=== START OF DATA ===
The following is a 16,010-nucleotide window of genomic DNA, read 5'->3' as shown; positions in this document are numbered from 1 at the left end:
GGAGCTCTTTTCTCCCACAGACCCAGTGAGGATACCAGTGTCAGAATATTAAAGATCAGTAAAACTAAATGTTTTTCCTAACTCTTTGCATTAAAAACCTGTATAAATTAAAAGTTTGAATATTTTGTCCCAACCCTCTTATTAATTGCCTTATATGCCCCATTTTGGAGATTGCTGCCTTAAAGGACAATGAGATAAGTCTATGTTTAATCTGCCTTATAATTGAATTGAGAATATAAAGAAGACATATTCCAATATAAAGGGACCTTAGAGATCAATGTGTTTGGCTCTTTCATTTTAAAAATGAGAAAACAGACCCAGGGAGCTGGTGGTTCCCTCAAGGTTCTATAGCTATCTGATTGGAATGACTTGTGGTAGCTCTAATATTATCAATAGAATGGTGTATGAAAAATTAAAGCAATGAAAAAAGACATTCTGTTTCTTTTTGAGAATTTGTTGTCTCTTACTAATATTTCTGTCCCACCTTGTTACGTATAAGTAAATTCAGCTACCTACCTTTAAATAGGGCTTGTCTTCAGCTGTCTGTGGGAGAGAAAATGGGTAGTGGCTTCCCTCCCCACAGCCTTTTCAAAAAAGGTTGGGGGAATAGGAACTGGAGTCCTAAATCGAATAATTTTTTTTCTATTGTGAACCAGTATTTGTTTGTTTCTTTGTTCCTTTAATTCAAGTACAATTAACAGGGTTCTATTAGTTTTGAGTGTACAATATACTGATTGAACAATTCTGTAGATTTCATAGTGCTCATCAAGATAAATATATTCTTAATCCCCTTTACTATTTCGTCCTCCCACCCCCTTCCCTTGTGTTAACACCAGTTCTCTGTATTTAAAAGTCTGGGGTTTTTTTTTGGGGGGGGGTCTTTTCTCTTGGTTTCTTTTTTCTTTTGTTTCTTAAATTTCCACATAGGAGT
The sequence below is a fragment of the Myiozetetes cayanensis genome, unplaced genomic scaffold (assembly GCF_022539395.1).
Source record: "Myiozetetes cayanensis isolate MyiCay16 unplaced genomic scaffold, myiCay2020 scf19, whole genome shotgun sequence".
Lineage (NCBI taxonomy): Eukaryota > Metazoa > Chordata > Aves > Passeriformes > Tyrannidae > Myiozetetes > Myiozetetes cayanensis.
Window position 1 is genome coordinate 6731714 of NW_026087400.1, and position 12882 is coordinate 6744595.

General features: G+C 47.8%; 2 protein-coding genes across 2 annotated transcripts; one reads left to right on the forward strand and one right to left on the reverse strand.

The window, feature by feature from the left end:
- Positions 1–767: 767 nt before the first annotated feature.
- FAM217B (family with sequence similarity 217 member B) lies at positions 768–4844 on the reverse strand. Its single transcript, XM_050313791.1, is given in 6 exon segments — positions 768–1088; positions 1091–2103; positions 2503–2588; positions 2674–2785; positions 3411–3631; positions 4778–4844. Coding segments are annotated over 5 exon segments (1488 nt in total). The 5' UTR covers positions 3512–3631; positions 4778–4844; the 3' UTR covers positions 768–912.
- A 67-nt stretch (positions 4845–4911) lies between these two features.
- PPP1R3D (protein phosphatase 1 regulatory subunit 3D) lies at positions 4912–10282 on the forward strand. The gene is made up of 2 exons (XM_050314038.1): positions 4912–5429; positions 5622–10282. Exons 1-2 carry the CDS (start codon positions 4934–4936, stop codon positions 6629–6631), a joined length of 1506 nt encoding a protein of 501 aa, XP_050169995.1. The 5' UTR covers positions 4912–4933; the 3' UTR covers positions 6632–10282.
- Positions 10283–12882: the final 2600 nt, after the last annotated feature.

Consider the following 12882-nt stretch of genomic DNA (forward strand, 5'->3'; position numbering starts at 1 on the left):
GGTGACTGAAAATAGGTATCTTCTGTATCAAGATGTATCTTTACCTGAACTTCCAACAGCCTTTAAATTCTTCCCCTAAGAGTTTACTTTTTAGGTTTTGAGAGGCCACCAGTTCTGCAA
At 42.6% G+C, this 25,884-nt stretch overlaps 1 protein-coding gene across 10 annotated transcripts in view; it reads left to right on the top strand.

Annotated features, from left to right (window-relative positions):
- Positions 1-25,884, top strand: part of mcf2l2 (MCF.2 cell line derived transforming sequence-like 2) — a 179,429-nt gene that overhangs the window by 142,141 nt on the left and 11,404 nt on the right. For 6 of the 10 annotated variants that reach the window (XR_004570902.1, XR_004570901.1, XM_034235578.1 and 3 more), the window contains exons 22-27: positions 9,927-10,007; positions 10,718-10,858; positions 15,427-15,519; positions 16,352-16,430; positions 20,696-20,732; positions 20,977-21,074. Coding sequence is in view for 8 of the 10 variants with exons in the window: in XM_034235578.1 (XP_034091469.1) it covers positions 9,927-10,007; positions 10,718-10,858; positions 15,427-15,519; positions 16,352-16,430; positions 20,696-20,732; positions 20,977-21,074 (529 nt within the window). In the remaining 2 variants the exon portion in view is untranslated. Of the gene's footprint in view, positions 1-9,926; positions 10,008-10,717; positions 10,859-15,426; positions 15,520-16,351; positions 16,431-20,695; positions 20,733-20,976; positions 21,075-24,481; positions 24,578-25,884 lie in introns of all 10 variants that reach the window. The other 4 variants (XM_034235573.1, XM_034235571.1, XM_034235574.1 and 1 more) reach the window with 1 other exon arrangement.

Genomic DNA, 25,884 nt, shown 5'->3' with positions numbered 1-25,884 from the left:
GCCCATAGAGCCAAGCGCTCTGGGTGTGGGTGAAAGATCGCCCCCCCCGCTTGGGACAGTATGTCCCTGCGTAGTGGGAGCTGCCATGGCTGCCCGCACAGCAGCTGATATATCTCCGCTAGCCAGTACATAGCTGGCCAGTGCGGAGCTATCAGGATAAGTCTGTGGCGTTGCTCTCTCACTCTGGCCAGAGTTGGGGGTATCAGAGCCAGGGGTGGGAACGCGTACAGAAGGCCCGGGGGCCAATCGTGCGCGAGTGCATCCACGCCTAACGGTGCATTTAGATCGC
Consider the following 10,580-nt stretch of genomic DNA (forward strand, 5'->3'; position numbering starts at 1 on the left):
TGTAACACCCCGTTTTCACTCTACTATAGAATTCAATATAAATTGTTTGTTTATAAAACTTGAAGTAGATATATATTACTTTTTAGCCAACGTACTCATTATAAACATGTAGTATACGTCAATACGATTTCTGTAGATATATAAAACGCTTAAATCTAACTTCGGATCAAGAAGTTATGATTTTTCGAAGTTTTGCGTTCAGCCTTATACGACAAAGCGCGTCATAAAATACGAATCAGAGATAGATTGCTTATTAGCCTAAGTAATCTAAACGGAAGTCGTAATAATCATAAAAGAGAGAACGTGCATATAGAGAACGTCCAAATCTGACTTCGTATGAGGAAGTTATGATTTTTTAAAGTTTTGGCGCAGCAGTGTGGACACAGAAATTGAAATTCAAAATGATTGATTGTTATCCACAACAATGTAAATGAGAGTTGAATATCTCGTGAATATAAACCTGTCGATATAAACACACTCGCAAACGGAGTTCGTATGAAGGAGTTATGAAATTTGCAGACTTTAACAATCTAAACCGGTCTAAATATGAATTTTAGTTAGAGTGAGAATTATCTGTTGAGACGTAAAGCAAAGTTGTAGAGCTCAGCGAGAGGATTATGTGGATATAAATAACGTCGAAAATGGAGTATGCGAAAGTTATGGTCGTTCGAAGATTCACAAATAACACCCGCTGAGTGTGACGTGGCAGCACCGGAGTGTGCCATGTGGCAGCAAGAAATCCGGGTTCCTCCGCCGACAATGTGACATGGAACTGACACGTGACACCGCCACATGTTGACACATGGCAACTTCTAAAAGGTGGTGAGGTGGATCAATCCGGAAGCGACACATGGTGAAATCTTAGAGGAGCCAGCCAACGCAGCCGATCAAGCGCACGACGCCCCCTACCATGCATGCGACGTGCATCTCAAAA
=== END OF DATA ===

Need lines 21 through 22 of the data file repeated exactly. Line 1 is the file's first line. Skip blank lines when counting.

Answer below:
Consider the following 10,580-nt stretch of genomic DNA (forward strand, 5'->3'; position numbering starts at 1 on the left):
TGTAACACCCCGTTTTCACTCTACTATAGAATTCAATATAAATTGTTTGTTTATAAAACTTGAAGTAGATATATATTACTTTTTAGCCAACGTACTCATTATAAACATGTAGTATACGTCAATACGATTTCTGTAGATATATAAAACGCTTAAATCTAACTTCGGATCAAGAAGTTATGATTTTTCGAAGTTTTGCGTTCAGCCTTATACGACAAAGCGCGTCATAAAATACGAATCAGAGATAGATTGCTTATTAGCCTAAGTAATCTAAACGGAAGTCGTAATAATCATAAAAGAGAGAACGTGCATATAGAGAACGTCCAAATCTGACTTCGTATGAGGAAGTTATGATTTTTTAAAGTTTTGGCGCAGCAGTGTGGACACAGAAATTGAAATTCAAAATGATTGATTGTTATCCACAACAATGTAAATGAGAGTTGAATATCTCGTGAATATAAACCTGTCGATATAAACACACTCGCAAACGGAGTTCGTATGAAGGAGTTATGAAATTTGCAGACTTTAACAATCTAAACCGGTCTAAATATGAATTTTAGTTAGAGTGAGAATTATCTGTTGAGACGTAAAGCAAAGTTGTAGAGCTCAGCGAGAGGATTATGTGGATATAAATAACGTCGAAAATGGAGTATGCGAAAGTTATGGTCGTTCGAAGATTCACAAATAACACCCGCTGAGTGTGACGTGGCAGCACCGGAGTGTGCCATGTGGCAGCAAGAAATCCGGGTTCCTCCGCCGACAATGTGACATGGAACTGACACGTGACACCGCCACATGTTGACACATGGCAACTTCTAAAAGGTGGTGAGGTGGATCAATCCGGAAGCGACACATGGTGAAATCTTAGAGGAGCCAGCCAACGCAGCCGATCAAGCGCACGACGCCCCCTACCATGCATGCGACGTGCATCTCAAAA